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Last week we covered recommendations for pro model saxophones. However, we didn’t cover the following items from the list we posted:
We’ll cover these items now.
If you’re a beginner, then playing on a beginner mouthpiece is recommended. Sometimes equipment that is labeled as “beginner” is simply a cheap version of what pros use. This is not the case for mouthpieces. Beginner mouthpieces are specifically designed to help the beginner succeed. They are easier to play than a pro mouthpiece when just starting the saxophone.
I have two recommendations for beginner mouthpieces:
- Yamaha 4C (or 5C for bari)
- Any beginner mouthpiece that comes with your saxophone
Usually, the generic mouthpieces that come with the modern saxophone work well. If you think you may have a mouthpiece problem, then try out the Yamaha mouthpiece.
Intermediate level mouthpieces are an option, but I would not recommend this category. Why? Because they run around the same price as some pro model mouthpieces. In most cases, when you’re ready to step up from a beginner mouthpiece, you should go straight for the pro models. They will provide the qualities and characteristics you’re looking for.
After playing for about a year, you may want to upgrade to a different mouthpiece. There are many mouthpieces available, and choosing the right one can be overwhelming. Here are some specifics to help you choose.
Non Jazz/Pop Mouthpieces
If you’re looking to play in a non-jazz/pop style, then a “classical” mouthpiece may be the right fit. We label these mouthpieces as classical, as generally, that’s the style they’re designed to play. However, if you’re not looking to play classically, but you’re looking for the following qualities and characteristics, then this category of mouthpiece may be for you.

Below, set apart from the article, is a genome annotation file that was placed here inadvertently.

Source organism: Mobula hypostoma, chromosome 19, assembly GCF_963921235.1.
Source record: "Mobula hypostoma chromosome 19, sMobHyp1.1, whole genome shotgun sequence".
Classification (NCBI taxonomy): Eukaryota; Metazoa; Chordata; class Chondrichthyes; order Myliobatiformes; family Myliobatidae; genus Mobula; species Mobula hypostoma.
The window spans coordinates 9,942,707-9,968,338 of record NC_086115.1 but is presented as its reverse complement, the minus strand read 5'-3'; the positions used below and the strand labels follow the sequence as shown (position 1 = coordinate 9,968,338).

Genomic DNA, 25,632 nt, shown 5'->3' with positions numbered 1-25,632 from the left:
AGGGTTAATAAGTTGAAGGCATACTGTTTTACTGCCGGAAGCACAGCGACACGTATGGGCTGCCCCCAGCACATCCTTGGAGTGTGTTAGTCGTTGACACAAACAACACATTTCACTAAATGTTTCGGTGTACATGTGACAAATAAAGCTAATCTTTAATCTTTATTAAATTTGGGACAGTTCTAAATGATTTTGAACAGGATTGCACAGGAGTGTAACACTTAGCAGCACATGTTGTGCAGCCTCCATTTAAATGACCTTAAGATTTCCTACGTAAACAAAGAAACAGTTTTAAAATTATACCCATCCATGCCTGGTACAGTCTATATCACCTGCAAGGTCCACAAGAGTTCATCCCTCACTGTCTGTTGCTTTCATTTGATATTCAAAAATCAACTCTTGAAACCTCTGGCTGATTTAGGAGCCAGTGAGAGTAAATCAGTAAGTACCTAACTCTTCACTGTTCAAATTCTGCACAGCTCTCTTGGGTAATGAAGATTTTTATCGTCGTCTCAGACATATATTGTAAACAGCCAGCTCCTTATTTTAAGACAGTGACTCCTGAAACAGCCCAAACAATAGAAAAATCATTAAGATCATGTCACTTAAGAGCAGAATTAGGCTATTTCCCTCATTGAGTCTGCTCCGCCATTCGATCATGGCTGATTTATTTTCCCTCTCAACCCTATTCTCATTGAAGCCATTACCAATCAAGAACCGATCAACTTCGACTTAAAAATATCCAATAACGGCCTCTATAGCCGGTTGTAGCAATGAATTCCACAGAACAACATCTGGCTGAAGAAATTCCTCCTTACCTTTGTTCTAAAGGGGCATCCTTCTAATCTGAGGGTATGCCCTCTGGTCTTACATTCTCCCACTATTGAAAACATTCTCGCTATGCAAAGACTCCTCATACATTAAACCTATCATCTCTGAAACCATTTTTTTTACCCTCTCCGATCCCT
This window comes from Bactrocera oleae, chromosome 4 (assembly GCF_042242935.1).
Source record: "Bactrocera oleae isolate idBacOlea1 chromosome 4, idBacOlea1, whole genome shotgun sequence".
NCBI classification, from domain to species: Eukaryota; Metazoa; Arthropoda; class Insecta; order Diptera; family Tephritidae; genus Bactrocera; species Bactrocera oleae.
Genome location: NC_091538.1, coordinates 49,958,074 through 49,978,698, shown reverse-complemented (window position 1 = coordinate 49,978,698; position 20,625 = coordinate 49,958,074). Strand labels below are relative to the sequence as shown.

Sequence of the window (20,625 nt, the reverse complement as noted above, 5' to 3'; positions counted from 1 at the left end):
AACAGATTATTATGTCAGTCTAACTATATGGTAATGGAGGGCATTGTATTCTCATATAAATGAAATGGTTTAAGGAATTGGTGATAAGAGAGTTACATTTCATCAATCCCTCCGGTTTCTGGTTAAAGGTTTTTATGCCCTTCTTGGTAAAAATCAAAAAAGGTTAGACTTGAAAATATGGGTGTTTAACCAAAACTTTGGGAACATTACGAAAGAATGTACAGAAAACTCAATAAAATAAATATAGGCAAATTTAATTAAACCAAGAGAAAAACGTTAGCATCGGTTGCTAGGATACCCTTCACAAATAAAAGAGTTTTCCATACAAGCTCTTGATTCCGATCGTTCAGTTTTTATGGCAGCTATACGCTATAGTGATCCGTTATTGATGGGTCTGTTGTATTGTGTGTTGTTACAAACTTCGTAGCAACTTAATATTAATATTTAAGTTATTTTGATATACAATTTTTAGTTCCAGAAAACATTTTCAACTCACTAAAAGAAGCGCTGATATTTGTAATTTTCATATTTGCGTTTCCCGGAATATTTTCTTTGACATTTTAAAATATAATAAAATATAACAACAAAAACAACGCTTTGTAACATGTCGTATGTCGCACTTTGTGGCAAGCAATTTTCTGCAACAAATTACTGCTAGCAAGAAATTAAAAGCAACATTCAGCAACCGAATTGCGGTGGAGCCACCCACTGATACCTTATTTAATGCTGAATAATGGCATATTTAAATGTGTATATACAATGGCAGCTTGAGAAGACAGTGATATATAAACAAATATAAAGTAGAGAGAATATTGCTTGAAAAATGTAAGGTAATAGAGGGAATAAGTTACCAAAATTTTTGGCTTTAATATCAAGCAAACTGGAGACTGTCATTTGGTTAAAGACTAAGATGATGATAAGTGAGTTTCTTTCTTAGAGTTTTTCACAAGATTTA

- Stability of tone
- A focused, centered tone
- Ability to play softly without sub-tone
Of course we could do these things with a “jazz” mouthpiece, but classical mouthpieces are designed to help you accomplish these characteristics, with a goal of making execution as easy as possible.
As far as specific mouthpieces, there are many. So, I’m going to recommend three:
- Vandoren Optimum AL 3 (TL 3 for tenor and BL 3 for Baritone)
- Rousseau 4R
- Selmer S80 C*
Here’s a quick (very quick) description of each.
The Vandoren is a very popular professional mouthpiece with strength in stability of tone and timbre. Vandoren is very consistent with the quality of their mouthpieces, so it’s rare to get a bad one. This mouthpiece creates a tone that is darker than the other two mouthpieces listed here.
The Rousseau is the least expensive of the three mouthpieces, but is of high quality. In my opinion, these mouthpieces are in the middle of the other two, in relation to highs and lows in the tone, and in regards to stability.
The Selmer (often simply called a C*) is less stable than the other two mouthpieces. Saying this in a positive light- the Selmer provides more flexibility. It’s not as dark as the Vandoren either. Not that it’s overly bright, but if you’re looking for more highs (in a good way) in your tone, and a little more flexibility, then this mouthpiece may work well for you. These mouthpieces are not as consistent in manufacturing quality, so you may need to try a few.
I Might Be Crazy
Two weeks ago, I decided to write about recommendations for saxophone equipment. I must have been crazy thinking that I could have written about all this equipment in one post. Then I thought I could do this in 2 posts- wrong again! Instead we’ll finish up jazz/pop mouthpiece recommendations next time and continue down the list.
What mouthpiece do you recommend? Are you playing a beginner mouthpiece or a pro mouthpiece? Maybe you’re playing an intermediate mouthpiece. We would love to hear what you play and whether you would recommend your mouthpiece or not. You can share in the comment section. Thanks, and have fun playing!
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